Legionnaire's Disease, now recognized as a puzzling and dangerous strain of penumonia, may contribute to the deaths of more than 70,000 Americans a year, according to a new study released yesterday.

To the surprise of doctors at an Ohio hospital who studied records of virtually every autopsy over a 12-month period, Legionnaire's bacteria were present in the lungs of eight patients. Some died of pneumonia. Some died of another disease with pneumonia as a contributing, and in two cases unsuspected, cause.

This means that the Legion organism -- now called Legionella pneumophilia -- figured in 3.9 percent of all the deaths of persons 15 and older, according to Dr. Dale Fay and associates of Riverside Methodist Hospital in Columbus, Ohio, and collaborating scientists at Ohio State University.

If the same incidence holds nationally, they say in this week's Journal of the American Medical Association, there may be 71,370 unrecoginized Legionella-associated deaths every year.

Also, they say, many such deaths may occur in persons who get the infection from organisms they encounter during long stays in the hospital. All eight infected persons studied probably developed the disease in Riverside Methodist Hospital, Fay and colleagues say.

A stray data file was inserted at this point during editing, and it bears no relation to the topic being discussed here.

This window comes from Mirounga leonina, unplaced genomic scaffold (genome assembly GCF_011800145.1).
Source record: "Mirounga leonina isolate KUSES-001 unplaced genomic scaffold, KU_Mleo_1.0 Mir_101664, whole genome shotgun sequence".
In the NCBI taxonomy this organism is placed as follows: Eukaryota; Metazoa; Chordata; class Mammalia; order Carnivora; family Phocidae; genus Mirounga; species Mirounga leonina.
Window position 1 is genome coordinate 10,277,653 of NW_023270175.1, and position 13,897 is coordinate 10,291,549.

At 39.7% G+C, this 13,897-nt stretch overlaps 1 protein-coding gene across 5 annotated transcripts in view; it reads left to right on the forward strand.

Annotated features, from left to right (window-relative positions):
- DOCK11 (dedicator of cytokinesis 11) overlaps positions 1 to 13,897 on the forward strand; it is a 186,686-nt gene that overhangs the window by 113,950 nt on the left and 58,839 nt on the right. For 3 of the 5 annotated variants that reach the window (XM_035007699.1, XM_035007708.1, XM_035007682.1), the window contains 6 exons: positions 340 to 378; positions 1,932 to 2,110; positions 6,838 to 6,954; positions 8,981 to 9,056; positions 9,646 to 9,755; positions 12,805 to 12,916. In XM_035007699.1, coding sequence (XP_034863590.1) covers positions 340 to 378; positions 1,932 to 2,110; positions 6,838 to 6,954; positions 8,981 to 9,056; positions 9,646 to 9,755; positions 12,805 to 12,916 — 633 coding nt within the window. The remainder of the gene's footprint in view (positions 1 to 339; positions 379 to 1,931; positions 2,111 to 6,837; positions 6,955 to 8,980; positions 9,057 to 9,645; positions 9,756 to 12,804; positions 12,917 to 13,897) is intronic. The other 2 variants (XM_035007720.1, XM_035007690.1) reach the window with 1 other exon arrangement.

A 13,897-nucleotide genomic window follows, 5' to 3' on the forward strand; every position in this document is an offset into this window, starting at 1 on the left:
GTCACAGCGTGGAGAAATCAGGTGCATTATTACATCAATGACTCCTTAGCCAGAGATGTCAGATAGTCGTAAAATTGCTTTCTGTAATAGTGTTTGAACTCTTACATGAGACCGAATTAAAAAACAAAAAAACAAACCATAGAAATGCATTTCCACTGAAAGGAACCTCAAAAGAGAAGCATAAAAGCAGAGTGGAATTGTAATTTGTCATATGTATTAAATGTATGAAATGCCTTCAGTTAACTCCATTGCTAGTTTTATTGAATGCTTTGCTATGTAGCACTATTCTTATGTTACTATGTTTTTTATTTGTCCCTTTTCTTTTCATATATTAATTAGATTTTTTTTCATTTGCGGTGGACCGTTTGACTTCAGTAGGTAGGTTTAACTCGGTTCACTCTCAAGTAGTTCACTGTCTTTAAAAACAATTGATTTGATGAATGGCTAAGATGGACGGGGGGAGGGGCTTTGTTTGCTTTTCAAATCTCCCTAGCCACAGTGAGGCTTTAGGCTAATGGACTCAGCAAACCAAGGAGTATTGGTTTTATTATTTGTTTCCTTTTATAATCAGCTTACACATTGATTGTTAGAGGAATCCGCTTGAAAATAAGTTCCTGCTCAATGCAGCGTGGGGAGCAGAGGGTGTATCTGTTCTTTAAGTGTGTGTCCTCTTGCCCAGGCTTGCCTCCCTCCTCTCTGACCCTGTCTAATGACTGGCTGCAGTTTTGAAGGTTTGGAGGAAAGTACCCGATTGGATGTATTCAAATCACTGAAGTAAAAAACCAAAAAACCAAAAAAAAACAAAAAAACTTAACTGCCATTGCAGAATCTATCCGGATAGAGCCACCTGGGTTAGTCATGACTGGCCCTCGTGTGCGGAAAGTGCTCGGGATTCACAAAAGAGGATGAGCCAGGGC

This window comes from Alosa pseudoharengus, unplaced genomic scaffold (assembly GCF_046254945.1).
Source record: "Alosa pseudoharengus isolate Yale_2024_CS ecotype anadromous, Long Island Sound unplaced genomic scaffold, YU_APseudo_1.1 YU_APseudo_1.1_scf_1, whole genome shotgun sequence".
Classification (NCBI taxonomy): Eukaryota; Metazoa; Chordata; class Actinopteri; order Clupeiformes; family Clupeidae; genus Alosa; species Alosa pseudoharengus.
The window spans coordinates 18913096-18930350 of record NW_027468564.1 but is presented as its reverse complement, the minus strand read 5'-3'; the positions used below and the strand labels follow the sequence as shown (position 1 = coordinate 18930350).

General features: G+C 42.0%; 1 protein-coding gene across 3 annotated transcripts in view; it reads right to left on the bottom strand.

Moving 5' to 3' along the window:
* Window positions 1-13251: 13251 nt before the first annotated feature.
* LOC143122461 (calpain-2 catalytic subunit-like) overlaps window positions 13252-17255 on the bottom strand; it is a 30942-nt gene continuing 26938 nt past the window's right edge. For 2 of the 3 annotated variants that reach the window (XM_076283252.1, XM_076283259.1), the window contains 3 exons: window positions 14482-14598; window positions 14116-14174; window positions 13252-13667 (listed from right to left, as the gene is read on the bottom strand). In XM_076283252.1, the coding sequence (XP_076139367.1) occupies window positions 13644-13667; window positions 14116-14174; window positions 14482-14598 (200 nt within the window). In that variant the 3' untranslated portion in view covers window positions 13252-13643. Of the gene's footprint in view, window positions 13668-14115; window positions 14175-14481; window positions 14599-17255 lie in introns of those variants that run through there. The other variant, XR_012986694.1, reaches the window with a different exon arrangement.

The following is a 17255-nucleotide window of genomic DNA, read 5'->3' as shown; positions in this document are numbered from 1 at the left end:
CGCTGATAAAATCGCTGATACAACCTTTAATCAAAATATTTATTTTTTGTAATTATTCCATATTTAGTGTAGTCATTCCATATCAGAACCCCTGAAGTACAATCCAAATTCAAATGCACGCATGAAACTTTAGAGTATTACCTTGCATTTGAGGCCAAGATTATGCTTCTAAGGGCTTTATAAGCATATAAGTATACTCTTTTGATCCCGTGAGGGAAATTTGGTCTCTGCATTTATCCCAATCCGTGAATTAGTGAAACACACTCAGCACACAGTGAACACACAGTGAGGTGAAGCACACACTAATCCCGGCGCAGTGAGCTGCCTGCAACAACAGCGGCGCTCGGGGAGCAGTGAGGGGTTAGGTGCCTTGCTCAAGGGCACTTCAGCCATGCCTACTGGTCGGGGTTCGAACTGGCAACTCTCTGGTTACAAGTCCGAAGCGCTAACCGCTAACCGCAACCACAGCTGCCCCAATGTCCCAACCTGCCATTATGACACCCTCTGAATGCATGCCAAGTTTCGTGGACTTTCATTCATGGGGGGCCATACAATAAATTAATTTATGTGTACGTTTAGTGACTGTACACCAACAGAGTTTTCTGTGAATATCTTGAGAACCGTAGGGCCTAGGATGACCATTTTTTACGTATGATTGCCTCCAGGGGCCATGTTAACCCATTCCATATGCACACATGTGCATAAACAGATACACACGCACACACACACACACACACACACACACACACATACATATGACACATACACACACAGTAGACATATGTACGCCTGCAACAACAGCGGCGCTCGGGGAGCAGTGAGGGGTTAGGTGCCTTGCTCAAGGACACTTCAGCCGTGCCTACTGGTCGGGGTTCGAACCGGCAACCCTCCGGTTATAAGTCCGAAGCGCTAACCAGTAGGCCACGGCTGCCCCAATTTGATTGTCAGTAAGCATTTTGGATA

The organisms may often come from air conditioning systems, these doctors add. Legionnaire's disease bacteria were found in the Columbus hospital's system and have been widely found in air conditioning systems generally.

Doctors at the federal Center for Disease Control in Atlanta say just 55,000 pneumonia deaths -- deaths with pneumonia as the prime cause -- are reported yearly.

They estimate that Legionnaire's disease causes approximately 25,000 pneumonia cases a year. Fifteen percent of them are fatal. The death rate can be reduced to 4 per cent when the disease is recognized in time and the right drug, usually erythromycin, is used.